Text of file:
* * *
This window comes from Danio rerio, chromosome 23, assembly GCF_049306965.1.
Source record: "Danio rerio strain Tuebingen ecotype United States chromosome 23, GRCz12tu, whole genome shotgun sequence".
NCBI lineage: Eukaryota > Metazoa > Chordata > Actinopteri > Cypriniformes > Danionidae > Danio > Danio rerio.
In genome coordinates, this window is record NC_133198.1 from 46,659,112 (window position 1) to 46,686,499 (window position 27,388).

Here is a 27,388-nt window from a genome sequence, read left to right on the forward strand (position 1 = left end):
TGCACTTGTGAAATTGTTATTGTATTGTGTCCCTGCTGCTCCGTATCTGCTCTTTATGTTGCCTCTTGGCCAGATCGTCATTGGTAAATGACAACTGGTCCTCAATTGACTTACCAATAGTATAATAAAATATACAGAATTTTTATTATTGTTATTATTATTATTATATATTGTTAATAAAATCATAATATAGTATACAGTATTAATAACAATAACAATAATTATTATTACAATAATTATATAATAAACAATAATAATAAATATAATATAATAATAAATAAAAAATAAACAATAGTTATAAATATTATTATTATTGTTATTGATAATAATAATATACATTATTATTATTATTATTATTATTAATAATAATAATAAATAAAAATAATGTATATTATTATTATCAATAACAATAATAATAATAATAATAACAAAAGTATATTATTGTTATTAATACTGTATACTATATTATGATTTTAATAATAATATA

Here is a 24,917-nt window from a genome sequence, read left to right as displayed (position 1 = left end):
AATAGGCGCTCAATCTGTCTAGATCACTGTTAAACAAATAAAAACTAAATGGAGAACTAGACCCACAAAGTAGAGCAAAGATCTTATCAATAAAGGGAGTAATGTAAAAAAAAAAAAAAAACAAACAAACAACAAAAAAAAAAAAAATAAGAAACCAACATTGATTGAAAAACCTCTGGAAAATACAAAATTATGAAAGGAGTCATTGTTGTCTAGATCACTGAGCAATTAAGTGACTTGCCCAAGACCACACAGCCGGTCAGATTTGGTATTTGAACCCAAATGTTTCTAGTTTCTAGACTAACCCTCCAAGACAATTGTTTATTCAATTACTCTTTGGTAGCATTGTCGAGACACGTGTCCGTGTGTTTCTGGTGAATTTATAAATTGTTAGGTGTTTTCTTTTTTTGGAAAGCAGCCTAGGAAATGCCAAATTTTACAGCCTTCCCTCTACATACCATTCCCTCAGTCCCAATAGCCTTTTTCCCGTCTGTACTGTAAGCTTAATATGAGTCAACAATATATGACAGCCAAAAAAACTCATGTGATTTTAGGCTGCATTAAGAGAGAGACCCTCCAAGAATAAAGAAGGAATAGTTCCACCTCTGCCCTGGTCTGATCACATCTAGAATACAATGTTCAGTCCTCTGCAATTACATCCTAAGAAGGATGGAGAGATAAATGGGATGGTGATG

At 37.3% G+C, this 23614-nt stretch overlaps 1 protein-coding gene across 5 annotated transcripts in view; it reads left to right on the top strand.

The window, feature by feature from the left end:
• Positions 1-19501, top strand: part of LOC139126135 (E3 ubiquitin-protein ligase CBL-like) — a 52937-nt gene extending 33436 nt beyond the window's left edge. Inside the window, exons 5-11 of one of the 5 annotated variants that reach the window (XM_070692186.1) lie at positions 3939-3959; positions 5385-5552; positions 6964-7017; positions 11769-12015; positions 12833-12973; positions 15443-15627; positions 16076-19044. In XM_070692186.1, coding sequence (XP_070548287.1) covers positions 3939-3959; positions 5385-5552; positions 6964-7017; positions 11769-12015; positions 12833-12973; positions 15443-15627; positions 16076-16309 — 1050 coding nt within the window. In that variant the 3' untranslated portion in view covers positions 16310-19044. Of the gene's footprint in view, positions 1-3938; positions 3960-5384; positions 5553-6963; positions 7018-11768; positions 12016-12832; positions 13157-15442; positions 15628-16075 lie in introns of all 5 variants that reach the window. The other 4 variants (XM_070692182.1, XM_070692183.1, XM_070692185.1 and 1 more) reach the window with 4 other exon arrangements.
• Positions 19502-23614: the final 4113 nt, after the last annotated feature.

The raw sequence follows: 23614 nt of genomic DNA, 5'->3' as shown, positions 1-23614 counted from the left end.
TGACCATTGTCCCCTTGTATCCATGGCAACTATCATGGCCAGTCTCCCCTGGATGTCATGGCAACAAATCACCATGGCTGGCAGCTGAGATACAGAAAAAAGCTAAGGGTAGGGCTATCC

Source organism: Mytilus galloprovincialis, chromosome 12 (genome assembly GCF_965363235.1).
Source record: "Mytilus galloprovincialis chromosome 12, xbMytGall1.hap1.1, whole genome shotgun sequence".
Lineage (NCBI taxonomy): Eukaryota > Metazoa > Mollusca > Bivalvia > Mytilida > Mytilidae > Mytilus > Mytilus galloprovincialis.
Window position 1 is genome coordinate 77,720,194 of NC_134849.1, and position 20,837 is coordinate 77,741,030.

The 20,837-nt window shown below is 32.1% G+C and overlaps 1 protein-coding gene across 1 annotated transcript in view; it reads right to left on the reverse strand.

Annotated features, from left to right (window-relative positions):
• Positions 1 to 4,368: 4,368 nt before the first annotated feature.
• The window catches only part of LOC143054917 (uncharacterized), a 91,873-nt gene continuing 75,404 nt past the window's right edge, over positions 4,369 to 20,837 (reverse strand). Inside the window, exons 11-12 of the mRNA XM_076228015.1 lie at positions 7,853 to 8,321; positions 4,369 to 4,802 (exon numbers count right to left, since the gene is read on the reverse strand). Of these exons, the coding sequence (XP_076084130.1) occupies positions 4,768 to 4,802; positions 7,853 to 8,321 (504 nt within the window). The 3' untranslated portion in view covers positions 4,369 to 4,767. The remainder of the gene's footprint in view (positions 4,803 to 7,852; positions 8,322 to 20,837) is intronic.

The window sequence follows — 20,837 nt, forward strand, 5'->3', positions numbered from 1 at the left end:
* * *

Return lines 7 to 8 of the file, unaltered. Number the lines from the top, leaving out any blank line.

Here is a 24,917-nt window from a genome sequence, read left to right as displayed (position 1 = left end):
AATAGGCGCTCAATCTGTCTAGATCACTGTTAAACAAATAAAAACTAAATGGAGAACTAGACCCACAAAGTAGAGCAAAGATCTTATCAATAAAGGGAGTAATGTAAAAAAAAAAAAAAAACAAACAAACAACAAAAAAAAAAAAAATAAGAAACCAACATTGATTGAAAAACCTCTGGAAAATACAAAATTATGAAAGGAGTCATTGTTGTCTAGATCACTGAGCAATTAAGTGACTTGCCCAAGACCACACAGCCGGTCAGATTTGGTATTTGAACCCAAATGTTTCTAGTTTCTAGACTAACCCTCCAAGACAATTGTTTATTCAATTACTCTTTGGTAGCATTGTCGAGACACGTGTCCGTGTGTTTCTGGTGAATTTATAAATTGTTAGGTGTTTTCTTTTTTTGGAAAGCAGCCTAGGAAATGCCAAATTTTACAGCCTTCCCTCTACATACCATTCCCTCAGTCCCAATAGCCTTTTTCCCGTCTGTACTGTAAGCTTAATATGAGTCAACAATATATGACAGCCAAAAAAACTCATGTGATTTTAGGCTGCATTAAGAGAGAGACCCTCCAAGAATAAAGAAGGAATAGTTCCACCTCTGCCCTGGTCTGATCACATCTAGAATACAATGTTCAGTCCTCTGCAATTACATCCTAAGAAGGATGGAGAGATAAATGGGATGGTGATG